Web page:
I've taught classes about the UNCRC for a decade. Nothing changes and nothing ever even comes up as an issue. The US just can't be bothered.

It's very much a bipartisan non-issue.

I just don't see how you can say that.

It's true that the Democrats don't appear to consider it a priority. But the only reason it isn't a big deal for the GOP base is that there is no sign of anything happening. It instant, the very instant, that it got a visible push, it would abruptly become a major culture war issue.

So, not really a symmetrical situation.

I don't want to cede any, ANY, authority to the UN in any way over peoes personal actions. So certainly not in this area. So the wording doesn't matter to me at all.

The concept that an international organization would have a say in how I raise my children is ludicrous.

the very instant, that it got a visible push, it would abruptly become a major culture war issue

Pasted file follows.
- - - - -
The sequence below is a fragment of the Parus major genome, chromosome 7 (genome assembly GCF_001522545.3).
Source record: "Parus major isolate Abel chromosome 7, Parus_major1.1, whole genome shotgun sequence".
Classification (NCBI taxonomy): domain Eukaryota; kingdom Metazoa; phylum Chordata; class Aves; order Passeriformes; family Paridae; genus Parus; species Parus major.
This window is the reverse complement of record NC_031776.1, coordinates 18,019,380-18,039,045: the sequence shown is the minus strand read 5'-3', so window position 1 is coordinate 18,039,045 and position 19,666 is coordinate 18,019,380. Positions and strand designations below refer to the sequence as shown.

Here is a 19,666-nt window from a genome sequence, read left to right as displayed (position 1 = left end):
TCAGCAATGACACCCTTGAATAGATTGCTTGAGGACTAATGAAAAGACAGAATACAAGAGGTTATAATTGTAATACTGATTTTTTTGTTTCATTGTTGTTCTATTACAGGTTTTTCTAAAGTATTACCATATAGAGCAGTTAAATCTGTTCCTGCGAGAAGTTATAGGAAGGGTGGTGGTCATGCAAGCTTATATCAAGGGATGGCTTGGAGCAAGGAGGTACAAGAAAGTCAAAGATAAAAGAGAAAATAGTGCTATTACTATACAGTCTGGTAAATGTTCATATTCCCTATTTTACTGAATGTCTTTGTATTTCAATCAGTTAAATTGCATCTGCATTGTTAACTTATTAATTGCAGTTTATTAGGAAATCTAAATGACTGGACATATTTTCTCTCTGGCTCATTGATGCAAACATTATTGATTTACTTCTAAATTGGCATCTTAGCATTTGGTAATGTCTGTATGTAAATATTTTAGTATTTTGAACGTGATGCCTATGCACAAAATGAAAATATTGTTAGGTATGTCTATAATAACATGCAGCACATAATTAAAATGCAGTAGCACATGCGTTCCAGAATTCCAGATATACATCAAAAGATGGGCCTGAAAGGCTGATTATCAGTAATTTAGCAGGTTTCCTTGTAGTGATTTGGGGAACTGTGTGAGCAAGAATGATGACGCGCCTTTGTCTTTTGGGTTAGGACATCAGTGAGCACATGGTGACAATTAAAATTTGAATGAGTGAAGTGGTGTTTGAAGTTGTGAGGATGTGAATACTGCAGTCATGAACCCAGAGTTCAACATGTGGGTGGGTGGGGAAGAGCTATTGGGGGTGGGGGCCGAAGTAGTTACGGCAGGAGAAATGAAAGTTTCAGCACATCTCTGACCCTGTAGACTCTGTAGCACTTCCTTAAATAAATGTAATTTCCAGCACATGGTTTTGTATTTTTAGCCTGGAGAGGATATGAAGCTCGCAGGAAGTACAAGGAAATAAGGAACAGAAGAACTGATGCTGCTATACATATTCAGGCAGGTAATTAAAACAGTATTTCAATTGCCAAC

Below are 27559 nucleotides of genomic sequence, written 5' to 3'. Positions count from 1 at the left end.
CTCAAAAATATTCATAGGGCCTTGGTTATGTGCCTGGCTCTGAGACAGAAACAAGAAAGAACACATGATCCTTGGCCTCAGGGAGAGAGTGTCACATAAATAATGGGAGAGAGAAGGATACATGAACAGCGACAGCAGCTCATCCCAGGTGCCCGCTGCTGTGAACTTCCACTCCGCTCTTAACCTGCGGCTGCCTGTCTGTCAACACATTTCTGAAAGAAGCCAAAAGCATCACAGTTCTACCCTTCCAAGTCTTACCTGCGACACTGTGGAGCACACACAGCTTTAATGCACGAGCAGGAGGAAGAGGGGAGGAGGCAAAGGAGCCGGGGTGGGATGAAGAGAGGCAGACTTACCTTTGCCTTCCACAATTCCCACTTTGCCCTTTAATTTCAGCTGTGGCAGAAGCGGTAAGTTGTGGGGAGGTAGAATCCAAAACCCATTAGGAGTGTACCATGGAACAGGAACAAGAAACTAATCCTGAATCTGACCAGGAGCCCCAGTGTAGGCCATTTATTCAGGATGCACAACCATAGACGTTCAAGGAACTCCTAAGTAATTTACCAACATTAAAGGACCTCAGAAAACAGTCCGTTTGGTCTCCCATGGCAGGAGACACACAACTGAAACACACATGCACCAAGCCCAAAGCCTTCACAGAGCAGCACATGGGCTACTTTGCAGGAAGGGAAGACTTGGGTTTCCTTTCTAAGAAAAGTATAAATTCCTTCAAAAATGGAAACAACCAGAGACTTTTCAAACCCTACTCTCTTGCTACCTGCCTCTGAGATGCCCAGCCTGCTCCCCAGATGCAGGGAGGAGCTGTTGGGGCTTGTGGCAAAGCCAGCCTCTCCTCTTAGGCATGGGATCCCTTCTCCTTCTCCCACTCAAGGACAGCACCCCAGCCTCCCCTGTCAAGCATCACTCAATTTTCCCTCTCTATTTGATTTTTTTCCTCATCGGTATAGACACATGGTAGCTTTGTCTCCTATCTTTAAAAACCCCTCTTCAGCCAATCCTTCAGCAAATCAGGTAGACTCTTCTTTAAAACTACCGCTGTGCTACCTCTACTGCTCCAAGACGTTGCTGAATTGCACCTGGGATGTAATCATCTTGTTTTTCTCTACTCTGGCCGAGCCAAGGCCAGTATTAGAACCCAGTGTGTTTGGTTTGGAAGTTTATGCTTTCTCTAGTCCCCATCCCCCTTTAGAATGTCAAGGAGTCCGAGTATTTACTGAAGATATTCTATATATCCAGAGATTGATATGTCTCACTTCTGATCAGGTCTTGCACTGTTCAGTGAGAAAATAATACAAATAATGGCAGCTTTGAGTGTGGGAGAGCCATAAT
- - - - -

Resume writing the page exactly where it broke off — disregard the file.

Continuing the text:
and everybody knows this. basically we've all already gamed-out what will happen if it comes up and the result is that the Deranged Paranoiac Party will kill any effort to push it, so why bother with the actual argument?

a law to tell people what they can't do to their kids, based on something from the UN? lol. that's dead before you can even start explaining what those words actually refer to.

I don't want to cede any, ANY, authority to the UN in any way over peoes personal actions.

See, this is why Marty isn't part of today's GOP base. For the base, any treaty, of any kind, with anybody (international organization of individual foreign country) which restricts the US in any way, is anathema.

It's just like any public health order to wear a mask is an unconscionable infringement of their freedom license to do anything they damn well please. (Decisions on abortions excepted.)

I'm slightly drunk, so please forgive any sloppy grammar or fact checking, but:

I just assumed this was another of those issues where the US, by virtue of being Top Nation (TM 1066 and All That) had removed itself, by virtue of American Exceptionalism, from being considered part of the world of civilised nations (e.g. International Criminal Court etc).

yep.

nobody gonna tell 'Merca what to do! we're #1! we're #1!